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I am aiming to find out if this problem/puzzle can be solved with cryptography at all. Say there are these two parties:

  • Subject S which has a master private/public key pair (MPriv, MPub) and a set of key pairs derived from MPriv. Each of the derived pairs has its own public ID, and the private keys are merely the concatenation of MPriv and the ID (this appears to be achievable);
  • Trusted party T which issues proofs/certificates to subjects like S. These proofs are linked to the subjects' public keys and are used to demonstrate to the whole world that whoever has the corresponding private key is such-and-such-and-such (which T would have verified by appropriate means before issuing the proof; let's call this proof content).

So, say S has obtained a proof from T for one of his public keys (either MPub or one of the derived ones). Is there a way for S to "relay" the proof to another derived key from the same set? That said, could S, without going to T again, somehow use the proof he has already got to derive a proof of the same content for another key in the same set? From the point of view of the public, the original proof and the derived proof would appear unrelated — apart from that they have the same content and are issued by T.

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  • $\begingroup$ The normal way of doing this kind of thing is a certificate chain. Imagine that T has signed $MPub$. Then what S does for a new keypair $(sk, pk)$ is signs $pk$ with $MPriv$ and hands both signatures to whoever will verify them. The verifier sees that $MPub$ is signed by T, so they trust that it belongs to S and they also see that $pk$ is signed by the owner of $MPub$ so they can infer that this belongs to S too. $\endgroup$ – Bristol May 9 '18 at 20:42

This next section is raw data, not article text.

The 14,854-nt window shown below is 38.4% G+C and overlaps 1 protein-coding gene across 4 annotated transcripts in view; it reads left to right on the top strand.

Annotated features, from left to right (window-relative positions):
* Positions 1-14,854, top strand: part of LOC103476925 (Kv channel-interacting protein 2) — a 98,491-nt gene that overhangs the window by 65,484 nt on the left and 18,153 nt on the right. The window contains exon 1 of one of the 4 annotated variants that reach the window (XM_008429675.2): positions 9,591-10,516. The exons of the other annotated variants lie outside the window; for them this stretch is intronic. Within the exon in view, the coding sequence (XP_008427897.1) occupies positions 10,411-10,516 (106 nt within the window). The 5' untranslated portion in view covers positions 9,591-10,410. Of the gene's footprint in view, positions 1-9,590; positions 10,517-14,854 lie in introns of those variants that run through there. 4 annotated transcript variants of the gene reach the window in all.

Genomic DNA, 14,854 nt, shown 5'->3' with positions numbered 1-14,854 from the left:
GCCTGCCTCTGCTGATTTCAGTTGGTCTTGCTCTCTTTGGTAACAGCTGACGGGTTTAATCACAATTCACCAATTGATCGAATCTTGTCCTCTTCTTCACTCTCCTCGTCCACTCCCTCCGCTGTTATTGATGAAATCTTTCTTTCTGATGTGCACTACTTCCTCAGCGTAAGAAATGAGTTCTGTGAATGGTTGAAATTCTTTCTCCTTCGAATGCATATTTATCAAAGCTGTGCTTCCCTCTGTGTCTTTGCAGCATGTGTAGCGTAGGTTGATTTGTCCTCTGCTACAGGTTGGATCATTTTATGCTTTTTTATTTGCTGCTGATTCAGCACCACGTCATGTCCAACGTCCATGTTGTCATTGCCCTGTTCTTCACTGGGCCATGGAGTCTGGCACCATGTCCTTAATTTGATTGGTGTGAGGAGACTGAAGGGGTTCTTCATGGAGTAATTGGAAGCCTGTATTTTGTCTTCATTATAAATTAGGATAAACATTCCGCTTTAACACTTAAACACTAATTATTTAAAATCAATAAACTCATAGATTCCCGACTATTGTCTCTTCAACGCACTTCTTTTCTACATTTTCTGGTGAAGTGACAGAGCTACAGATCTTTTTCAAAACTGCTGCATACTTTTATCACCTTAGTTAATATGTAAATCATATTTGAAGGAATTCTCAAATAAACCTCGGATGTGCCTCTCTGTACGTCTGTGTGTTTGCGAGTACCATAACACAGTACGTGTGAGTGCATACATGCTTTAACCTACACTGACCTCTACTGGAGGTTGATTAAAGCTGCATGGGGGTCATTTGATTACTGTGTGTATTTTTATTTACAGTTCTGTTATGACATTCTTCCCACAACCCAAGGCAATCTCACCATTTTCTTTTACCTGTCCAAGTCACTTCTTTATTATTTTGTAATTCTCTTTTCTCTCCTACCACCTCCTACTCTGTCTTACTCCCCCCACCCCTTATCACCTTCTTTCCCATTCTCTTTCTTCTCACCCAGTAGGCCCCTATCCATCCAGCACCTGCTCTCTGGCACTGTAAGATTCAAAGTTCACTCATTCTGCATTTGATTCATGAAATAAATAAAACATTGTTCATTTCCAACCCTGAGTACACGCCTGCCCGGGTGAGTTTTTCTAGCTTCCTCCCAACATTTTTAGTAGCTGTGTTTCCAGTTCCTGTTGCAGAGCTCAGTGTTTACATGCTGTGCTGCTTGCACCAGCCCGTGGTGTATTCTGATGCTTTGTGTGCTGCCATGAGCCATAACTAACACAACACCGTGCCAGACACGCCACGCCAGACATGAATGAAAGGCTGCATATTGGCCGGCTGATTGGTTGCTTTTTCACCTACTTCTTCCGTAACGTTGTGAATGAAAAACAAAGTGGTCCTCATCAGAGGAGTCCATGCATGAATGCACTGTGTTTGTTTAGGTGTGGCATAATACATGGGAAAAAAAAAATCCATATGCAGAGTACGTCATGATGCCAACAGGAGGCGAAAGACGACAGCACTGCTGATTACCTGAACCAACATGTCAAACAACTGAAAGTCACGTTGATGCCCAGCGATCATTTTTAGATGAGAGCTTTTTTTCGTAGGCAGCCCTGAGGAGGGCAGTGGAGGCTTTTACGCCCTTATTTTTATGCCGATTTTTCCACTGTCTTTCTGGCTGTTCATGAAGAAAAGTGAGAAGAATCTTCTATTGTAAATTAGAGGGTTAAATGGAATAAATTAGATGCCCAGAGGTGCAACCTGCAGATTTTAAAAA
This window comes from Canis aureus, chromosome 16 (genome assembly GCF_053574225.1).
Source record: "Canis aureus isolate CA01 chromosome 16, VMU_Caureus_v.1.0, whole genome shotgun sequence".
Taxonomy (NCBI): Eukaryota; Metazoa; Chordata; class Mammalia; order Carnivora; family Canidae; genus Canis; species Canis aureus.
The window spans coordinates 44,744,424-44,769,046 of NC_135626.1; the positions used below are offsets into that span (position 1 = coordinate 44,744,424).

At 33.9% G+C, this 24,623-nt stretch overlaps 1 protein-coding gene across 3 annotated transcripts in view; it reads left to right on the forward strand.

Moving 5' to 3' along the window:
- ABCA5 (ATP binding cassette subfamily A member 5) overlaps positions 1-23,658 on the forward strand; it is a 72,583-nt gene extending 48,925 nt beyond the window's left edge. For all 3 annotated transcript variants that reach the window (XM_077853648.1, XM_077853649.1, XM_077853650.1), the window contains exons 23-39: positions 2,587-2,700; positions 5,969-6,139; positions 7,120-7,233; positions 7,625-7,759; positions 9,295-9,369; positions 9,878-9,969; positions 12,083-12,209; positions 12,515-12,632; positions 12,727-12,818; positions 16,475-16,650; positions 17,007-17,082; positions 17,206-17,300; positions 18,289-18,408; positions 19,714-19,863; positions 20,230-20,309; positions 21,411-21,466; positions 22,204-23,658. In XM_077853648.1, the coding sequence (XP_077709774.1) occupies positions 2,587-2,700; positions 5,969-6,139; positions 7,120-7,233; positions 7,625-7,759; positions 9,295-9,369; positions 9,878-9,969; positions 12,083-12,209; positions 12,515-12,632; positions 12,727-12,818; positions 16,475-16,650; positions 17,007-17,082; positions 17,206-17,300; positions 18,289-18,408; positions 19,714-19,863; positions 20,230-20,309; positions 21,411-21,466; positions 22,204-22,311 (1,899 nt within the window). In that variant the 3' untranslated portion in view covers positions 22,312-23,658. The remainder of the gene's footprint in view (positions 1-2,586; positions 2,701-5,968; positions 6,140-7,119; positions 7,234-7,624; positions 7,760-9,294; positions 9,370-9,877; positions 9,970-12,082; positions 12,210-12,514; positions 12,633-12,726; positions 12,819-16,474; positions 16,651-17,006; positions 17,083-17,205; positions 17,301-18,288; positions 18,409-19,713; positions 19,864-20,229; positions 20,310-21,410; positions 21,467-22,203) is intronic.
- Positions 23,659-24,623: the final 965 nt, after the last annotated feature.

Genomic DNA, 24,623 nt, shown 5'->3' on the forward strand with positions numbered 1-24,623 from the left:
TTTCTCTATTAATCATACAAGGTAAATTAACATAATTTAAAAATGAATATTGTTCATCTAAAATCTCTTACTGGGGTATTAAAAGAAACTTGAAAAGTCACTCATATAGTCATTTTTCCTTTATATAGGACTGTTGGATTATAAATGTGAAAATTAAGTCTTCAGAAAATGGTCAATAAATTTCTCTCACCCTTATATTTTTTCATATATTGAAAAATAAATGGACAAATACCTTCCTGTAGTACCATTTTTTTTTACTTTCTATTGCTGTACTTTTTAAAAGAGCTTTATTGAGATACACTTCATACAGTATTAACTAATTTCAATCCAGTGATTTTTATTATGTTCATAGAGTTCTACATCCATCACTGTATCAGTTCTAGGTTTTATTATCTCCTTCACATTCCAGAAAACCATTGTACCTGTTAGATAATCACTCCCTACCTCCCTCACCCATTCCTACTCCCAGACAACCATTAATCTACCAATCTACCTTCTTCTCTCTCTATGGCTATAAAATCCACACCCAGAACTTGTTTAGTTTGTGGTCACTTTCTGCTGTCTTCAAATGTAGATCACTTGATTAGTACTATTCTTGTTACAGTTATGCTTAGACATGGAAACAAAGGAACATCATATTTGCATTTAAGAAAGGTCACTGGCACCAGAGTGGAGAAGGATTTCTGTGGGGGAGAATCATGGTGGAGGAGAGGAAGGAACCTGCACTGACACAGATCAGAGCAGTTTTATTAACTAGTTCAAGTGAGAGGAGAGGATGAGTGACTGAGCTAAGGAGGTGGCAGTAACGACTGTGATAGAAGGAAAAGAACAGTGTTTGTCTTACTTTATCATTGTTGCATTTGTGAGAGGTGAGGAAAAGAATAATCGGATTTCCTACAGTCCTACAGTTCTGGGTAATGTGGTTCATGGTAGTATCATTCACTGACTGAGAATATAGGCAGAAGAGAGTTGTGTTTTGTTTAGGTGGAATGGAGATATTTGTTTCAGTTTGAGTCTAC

• $\begingroup$ @Bristol the crux of the puzzle is that the verifier must not learn that MPub and pk belong to the same owner. This is the whole point of creating derived keys/identities. $\endgroup$ – Greendrake May 10 '18 at 0:02
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    $\begingroup$ In that case I think what you want is some form of Direct Anonymous Attestation (DAA). The basic idea is that T issues a blind signature on $MPub$ and S proves in zero-knowledge that they know a keypair on which there is a signature from T. (DAA also comes with an optional linkability property, but you can ignore that by only using the variant where the "basename" is random.) You might also want to look at the FIDO protocol as they do something similar. $\endgroup$ – Bristol May 10 '18 at 6:22
  • $\begingroup$ @Bristol Thank you, that paper looks interesting. I would be willing to pay someone for looking into this question more deeply, and, if the puzzle is found solvable, for producing a proof of concept according to spec I would provide. If you or anyone you recommend would be interested could I please be reached out at eugene[at]greendrake.info. $\endgroup$ – Greendrake May 10 '18 at 11:47

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